Director of Operations at Robert Sinskey Vineyards
Shadow: Jennifer Gallagher
Job: Director of Operations at Robert SInskey Vineyards
Whether to sip on a bold red cabernet, watch a golden sunset, or take a walk among the grapevines, California's Napa Valley Wine Country is one of the great destinations for people all over the world. My latest journey offered me a peek into the world of wine when I was able to shadow Jennifer Gallagher, Director of Operations at Robert Sinskey Vineyards.
As a young college student Jen worked at a small wine shop and learned about the wine industry. Over the years Jen has taken that early passion for wine and grown it into a rich knowledge. It developed when she used the money saved up from working at the wine shop to travel Europe. While traveling she was able to visit and discover the very vines from the wine she had fallen in love with in the States.
"I made a deal with myself. If I didn’t find the perfect job and a great place to live I would just go home. Luckily, I found both.” ~ Jennifer Gallagher
Coming back to America, Jen had a short stint in the corporate world before attending nursing school. After 6 years of working as a neonatal nurse she had an opportunity come up for her to go into the restaurant business with her Chef brother. By getting involved she was able to offer her business skills and wine expertise to compliment him as well as the dishes. After 5 years of running the restaurant, Jennifer came to Napa Valley on vacation in 2004 and never left.
She wandered on to Robert Sinskey Vineyards, which has an edible landscape with extensive culinary gardens, and fruit orchards that cover the winery grounds. There are beehives that dot the backside of the vineyard as they pollinate the orchards and provide the sweetest honey. An experimental truffle orchard with English Oaks and Filberts is also planted on the land to provide the freshest produce to be prepared in the vineyard kitchen and paired with the most elegant wines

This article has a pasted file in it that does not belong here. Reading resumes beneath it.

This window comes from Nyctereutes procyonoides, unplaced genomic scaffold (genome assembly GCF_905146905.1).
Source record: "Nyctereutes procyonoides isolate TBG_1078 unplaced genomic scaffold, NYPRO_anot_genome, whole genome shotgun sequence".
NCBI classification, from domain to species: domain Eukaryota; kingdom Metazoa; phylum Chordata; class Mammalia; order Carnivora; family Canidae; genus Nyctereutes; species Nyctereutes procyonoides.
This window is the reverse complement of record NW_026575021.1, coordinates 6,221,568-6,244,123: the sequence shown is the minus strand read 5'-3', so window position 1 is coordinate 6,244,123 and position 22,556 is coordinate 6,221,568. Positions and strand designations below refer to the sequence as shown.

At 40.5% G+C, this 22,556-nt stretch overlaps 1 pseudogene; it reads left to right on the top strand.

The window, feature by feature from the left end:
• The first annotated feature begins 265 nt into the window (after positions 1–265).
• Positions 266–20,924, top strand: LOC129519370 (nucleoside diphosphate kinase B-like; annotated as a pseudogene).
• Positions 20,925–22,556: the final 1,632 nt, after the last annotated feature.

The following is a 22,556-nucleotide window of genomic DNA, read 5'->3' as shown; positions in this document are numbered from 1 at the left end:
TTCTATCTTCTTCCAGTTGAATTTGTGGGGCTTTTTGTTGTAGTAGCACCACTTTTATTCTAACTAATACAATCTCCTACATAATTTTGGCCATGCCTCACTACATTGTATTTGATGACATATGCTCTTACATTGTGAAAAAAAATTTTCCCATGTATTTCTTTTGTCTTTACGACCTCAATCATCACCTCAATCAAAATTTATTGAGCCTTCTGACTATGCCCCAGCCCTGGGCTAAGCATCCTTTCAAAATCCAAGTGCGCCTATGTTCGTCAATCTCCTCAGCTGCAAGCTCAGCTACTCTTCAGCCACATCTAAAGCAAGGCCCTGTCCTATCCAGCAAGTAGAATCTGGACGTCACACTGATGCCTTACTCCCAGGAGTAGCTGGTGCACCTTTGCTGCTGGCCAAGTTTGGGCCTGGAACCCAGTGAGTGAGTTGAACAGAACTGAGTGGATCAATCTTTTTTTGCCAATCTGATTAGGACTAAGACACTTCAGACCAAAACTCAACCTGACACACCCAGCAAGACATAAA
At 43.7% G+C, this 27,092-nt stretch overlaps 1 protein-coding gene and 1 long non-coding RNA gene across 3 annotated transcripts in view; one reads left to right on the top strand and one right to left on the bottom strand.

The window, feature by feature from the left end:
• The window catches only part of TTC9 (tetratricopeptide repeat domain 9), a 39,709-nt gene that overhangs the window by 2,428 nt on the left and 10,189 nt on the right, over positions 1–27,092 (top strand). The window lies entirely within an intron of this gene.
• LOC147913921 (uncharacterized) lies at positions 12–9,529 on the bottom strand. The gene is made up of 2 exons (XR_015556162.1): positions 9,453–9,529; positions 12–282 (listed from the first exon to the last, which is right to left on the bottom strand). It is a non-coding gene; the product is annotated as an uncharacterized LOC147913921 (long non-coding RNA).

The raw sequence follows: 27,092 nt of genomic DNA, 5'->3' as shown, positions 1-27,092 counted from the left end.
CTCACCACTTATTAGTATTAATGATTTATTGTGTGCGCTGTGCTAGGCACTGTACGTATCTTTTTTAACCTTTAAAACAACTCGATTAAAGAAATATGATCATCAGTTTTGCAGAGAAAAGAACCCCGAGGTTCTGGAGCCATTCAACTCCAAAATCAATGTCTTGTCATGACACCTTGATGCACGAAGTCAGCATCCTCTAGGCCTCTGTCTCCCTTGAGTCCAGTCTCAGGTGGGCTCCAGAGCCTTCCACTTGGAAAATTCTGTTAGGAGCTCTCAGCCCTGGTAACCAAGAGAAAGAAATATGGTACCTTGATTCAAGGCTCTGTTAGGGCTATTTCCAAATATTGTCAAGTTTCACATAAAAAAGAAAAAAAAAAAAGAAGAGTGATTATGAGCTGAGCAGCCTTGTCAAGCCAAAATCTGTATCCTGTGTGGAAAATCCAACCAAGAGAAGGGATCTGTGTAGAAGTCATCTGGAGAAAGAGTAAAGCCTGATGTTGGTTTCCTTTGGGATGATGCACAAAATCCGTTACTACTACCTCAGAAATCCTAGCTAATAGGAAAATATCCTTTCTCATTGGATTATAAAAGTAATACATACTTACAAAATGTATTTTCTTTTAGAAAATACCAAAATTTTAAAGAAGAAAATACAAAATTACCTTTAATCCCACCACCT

While experiencing the great wine, amazing food and important sense of family, Jen found a new home at Robert Sinskey Vineyards. She provided a perfect balance to the culinary driven place that specializes in wines that are lower in alcohol, higher in acid, and much more food friendly than your typical Napa Valley wines. Jen shared the belief of wine being a craft that begins with the care of the soil and ends with an open bottle of wine on the table.
Like a fine wine, as my time grew longer with Jennifer I was able to understand the importance of taking your work seriously but not yourself too seriously. I loved watching the way she blended her passions to provide perfect ingredients to a job well done. I was lucky enough to see the fruition of her hard work as she directed the operations of the vineyard and made sure everything ran as smooth as the wine.
- Wine making is 12 months of solid production.
- You’re either picking fruit and making wine or storing wine or racking or bottling.
- Harvesting is the first step in the wine making process
- The moment the grapes are picked determines the acidity, sweetness, and flavor of the wine.
- After the grapes are harvested, they are ready to be de-stemmed and crushed.
- Specialized presses stomp or trod the grapes into what is called must.
- After crushing and pressing, fermentation comes into play.
- Fermentation continues until the sugar is converted into alcohol and dry wine is produced. The less time it ferments, the sweeter it tastes. Fermentation can take anywhere from 10 days to one month or more.
- Once fermentation is complete, wine is transferred into a barrel.
- The oak of the barrel effects how the wine is going to taste.
- After aging, wines are bottled and ready to be enjoyed.
Tips of the Trade:
“We take wine making seriously, but we try not to take ourselves very seriously.” ~ Jennifer Gallagher
“Our mantra is fine wines, organic vines.” ~ Jennifer Gallagher
“We consider ourselves stewards of the land by making sure we leave it in better condition than we found it.” ~ Jennifer Gallagher
“We try to make the fruit as expressive of the land as can be with as little manipulation as possible.” ~ Jennifer Gallagher